3. Finally, once the server had warmed up to us enough to actually look in our direction I ordered a second drink and pointed out how lovely it would be to have some Tobasco. My next drink came with the hot sauce but now my table mates decided they too would like a Bloody Mary. We were flippantly told my Bloody Mary was the last one…that they were out of mix. A blank stare of disbelief was returned to our lovely server.
4. We decided that “out of mix” was not enough of a barrier to deny us additional Bloody Marys so we proceeded to order tomato juice, ice and a shot of vodka…those items along with the Tobasco, salt and pepper on the table should give us the raw materials to make a passable Bloody Mary at the table. The server did not actually pick up on the strangeness of the order we placed. Unaware of our intentions she returned to the table with a shot of vodka, in a water glass and announced, ” We are out of tomato juice and shot glasses”.
5. We asked for our bill and needed change of a 20 to make the math easier for the geniuses behind the bar. We asked another passing server who was not tending to anyone at the moment if she could break the twenty into 4 fives. She said to us with annoyance, “You have to ask your server”. We were flabbergasted.
So, 2011 was off to a bumpy start. I was annoyed but also amused at the service or lack there of. I was tempted to tell the server as she brought the bill…”Oh, I’m sorry…but we are all out of money”. Instead, I stole the bottle of Tabasco as a souvenir of the experience…paid my bill…and went out in search of a bottle of vodka to make my own damned Bloody Mary with.
Happy New Year!
Photographer Franco Pagetti of VII Photo Agency has seen and documented the horrors of war. His battlefield photos are breathtaking and his reputation in the field is of fearless journalist and fabulous cook. When the bullets fly he runs toward the action and when it’s over he whips up some pasta. A small villa on a farm in Tuscany is Franco’s sanctuary and he takes great joy in sharing the beauty of his home and preparing food for his friends. We finally found the time and resources to visit him on our recent trip to Italy.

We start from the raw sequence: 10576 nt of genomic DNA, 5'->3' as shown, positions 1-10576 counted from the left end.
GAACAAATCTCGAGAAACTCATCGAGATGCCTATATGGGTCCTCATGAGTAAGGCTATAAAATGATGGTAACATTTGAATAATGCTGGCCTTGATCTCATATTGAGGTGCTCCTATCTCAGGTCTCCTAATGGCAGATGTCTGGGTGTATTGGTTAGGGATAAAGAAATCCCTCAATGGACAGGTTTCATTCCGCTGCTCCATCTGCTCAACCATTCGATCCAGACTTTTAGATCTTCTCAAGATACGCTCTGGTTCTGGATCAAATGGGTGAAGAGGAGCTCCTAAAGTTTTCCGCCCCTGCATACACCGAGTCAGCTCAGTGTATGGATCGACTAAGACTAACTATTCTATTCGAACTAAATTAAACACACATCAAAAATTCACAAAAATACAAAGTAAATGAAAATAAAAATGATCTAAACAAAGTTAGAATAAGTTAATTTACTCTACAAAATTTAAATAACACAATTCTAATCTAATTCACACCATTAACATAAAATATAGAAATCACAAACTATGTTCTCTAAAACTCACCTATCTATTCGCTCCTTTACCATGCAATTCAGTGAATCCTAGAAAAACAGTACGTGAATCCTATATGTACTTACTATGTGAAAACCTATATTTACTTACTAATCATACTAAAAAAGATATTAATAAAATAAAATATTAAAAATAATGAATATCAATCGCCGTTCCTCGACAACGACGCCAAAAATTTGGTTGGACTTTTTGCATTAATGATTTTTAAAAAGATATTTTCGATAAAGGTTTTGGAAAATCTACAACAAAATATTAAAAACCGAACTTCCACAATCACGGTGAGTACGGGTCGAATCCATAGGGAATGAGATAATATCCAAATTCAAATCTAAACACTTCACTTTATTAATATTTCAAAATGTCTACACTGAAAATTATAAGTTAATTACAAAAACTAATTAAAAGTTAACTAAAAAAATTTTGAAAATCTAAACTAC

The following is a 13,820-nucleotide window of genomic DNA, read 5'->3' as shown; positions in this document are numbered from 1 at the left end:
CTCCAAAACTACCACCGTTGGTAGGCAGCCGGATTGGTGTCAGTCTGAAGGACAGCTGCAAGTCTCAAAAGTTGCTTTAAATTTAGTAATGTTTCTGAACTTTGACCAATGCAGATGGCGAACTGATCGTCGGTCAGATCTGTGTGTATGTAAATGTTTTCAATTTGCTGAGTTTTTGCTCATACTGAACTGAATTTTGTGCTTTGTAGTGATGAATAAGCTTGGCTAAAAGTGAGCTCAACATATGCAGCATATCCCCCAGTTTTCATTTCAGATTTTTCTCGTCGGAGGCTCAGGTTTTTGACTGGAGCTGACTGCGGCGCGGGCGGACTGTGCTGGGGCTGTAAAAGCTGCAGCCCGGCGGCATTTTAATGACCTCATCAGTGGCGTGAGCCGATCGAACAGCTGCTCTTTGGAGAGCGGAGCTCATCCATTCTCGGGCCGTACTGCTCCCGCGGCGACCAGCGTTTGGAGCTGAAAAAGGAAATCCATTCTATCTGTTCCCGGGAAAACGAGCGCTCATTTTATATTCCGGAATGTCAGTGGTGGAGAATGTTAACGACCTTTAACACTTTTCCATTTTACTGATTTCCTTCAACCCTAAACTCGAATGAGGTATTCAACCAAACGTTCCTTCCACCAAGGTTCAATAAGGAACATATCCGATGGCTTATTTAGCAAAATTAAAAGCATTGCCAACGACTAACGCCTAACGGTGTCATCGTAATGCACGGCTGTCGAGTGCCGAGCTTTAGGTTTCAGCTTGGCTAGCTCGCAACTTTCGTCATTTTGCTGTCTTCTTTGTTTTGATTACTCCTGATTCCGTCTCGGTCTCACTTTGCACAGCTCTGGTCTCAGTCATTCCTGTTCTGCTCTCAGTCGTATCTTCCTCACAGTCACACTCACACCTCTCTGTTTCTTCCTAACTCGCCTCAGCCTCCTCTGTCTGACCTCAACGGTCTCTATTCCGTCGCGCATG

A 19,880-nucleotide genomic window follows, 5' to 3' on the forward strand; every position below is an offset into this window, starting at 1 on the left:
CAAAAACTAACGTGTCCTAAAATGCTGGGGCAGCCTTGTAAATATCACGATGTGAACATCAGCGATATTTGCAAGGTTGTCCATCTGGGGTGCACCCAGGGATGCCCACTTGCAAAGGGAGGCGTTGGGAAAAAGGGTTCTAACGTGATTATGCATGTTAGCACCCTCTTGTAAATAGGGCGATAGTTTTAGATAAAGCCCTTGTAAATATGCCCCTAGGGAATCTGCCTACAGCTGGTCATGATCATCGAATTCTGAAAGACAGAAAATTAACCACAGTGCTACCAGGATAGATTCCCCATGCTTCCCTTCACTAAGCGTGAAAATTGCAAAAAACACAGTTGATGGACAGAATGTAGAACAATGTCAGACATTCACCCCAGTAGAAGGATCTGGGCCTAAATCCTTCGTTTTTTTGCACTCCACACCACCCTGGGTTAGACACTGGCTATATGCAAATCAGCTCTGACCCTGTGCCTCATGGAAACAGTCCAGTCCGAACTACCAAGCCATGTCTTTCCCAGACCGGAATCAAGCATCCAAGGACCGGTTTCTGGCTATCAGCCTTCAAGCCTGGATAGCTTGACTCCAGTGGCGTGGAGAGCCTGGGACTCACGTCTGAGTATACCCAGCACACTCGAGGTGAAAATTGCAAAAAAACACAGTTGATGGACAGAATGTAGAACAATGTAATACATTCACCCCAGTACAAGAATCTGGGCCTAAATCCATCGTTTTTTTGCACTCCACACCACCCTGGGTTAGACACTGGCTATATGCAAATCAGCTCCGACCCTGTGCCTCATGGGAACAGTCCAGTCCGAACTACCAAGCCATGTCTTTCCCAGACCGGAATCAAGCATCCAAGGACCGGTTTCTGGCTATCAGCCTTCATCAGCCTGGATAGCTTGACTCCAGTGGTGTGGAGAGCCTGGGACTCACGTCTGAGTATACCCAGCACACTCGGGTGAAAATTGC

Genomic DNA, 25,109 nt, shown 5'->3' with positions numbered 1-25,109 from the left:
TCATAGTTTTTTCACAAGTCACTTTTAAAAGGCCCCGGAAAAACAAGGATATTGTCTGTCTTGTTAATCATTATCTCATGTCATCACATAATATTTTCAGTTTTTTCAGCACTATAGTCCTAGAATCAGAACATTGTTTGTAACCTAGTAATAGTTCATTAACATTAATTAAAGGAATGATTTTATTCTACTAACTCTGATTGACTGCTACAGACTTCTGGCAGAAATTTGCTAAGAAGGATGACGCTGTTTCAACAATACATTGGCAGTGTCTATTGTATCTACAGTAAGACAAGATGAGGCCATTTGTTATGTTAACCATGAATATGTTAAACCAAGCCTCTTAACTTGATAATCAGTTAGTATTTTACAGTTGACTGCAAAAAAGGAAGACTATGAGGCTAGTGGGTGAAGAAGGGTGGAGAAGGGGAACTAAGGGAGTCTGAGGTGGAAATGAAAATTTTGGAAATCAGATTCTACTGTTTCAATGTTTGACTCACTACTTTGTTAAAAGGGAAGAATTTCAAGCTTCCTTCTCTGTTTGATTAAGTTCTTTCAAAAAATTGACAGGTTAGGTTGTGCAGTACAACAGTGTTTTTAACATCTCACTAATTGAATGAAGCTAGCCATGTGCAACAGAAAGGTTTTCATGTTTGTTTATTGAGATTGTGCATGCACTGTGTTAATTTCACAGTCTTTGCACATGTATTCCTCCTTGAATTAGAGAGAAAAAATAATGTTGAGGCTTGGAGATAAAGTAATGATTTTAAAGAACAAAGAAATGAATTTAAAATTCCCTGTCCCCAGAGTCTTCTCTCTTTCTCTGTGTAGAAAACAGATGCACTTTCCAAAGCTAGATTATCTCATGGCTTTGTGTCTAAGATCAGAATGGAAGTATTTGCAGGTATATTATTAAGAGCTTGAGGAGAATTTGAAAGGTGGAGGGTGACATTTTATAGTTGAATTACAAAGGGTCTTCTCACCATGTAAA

Franco’s home in Tuscany is not the Tuscany of tour books. He lives in Polverosa and the locals prefer to say they live in Maremma not Tuscany. This is rugged Italian farmland still inhabited by cowboys and farmhands and formally by bandits and thieves. We drove through miles of rolling hills, several dirt roads and acres of recently harvested fields to get to Franco’s house. He lives on an active farm currently processing the very recently picked sunflower and corn harvest.
The grounds are peppered with pomegranate trees and sits on the high land surrounded by the fields. There is a central courtyard where all of the residents have outdoor patios covered with greenery and herbs. The rosemary bushes are as big small cars and wild fennel grows everywhere. The sights and smells in this place make you realize why food is so ingrained into the culture in Italy.
On our first night Franco took us to his favorite local restaurant, Rosa dei Venti in Albinia, where among the amazing dishes we sampled the Pesce al Sale and a Ravioli with Dorado and dried tuna eggs were the standouts. The whole fish was entombed in a cave of salt and baked. The result was a fish that was steamed by its own moisture. It was flaky, slightly briny and delicious. We drank a 2004 Lagrien and a 2007 Sudtiroler (Pinot Noir). The food was fantastic but I was already looking ahead to the next night’s dinner, one that Franco would cook himself.
The next two nights were two of the best meals I have ever eaten. First, Franco made a spaghetti alla vongole unlike anything I have tried. The freshness of the ingredients, particularly the small sweet clams that had come out of the Mediterranean that morning and the tiny but potent dried pepporcini peppers made the difference.
With dinner we drank a 1994 Soldera Brunello di Montalcino Riserva. Gianfranco Soldera is renowned as maybe the finest maker of Brunello in the world…and it was an absolutely sublime experience. This was the most complex and exquisite wine I have ever sipped. That was true for one day until we drank a 1983 Soldera with the following night’s dinner. Incredible. These wines shaded my view of everything else I drank on this trip.